Sleep problems abound in our society. Among teenagers, there are many threats to a good night’s sleep and risks created that can spill over into the community at large. According to information from the Minnesota Sleep Society, sleep helps to govern the way we think, react and behave. Proper sleep, meaning 9-10 hours per night for adolescents, with sufficient opportunities for deep sleep and dream sleep, cleanses the brain. According to Dr. Matthew Walker, in his 2017 volume Why We Sleep, deep sleep periods reflect an internal pruning process in our neural networks that clarifies our ability to think clearly
My prior blog discussed the insidious but solvable problem of chronic sleep loss. Now we look at how to establish a rapport with our sleep nature. First, we need to examine our attitude about sleep. Are we guided by prevailing Western cultural signals that sleep is down, unproductive time? Do we fret over losing our advantage or position? Our material, consumptive society bombards us with messages to excel in school, establish a profession, find that perfect employment, toil longer hours, or seek new horizons or challenges. Constant performance pressure and dodging threats activate the fight, flight or freeze responses and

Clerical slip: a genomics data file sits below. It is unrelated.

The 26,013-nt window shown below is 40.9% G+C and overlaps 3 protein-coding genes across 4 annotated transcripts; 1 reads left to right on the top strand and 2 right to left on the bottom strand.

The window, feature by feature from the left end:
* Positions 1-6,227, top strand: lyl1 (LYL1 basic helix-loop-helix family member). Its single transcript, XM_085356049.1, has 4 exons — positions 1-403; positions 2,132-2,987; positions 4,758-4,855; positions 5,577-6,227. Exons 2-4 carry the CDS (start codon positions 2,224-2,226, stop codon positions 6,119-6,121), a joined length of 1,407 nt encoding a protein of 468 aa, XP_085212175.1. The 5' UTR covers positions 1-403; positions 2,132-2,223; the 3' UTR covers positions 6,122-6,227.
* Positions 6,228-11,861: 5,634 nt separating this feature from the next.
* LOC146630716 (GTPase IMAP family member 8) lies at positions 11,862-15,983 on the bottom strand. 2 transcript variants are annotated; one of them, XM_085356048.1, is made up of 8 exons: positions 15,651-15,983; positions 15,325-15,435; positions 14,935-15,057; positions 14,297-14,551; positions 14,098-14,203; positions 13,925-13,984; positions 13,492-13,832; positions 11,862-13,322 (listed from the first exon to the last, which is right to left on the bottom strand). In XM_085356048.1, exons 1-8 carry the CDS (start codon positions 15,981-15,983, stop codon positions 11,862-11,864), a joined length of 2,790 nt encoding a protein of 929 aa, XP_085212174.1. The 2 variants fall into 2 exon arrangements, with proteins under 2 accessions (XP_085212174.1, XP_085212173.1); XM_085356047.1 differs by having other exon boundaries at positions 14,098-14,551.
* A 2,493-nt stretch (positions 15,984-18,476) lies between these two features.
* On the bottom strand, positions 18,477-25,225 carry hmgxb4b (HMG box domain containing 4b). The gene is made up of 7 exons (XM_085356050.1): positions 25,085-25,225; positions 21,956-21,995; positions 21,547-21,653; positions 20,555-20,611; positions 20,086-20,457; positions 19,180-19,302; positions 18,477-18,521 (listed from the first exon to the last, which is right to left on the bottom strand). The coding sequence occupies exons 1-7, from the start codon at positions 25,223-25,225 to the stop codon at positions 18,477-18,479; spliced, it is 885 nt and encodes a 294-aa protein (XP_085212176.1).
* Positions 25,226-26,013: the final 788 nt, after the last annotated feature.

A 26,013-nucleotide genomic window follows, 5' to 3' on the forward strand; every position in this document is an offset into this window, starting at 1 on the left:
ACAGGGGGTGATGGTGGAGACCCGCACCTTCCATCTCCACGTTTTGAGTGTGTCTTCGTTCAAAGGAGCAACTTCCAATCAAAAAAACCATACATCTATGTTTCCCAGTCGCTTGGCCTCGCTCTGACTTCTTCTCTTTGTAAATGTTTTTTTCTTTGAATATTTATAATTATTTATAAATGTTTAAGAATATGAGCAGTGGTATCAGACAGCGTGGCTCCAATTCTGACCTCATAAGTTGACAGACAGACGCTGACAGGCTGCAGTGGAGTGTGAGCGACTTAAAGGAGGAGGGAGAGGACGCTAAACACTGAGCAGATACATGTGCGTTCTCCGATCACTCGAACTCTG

Sleep debt is common today, affecting millions of US adults at some point in their lives. You cannot re-finance or pay off this debt except by making sleep a priority in your life. Many Americans try to compress their sleep time as much as possible, thinking you can streamline the sleep process and squeeze more quality wake time into the 24-hour day. Doesn’t work that way. 7-9 hours of sleep on average for adults is recommended, based on a consensus of sleep professionals.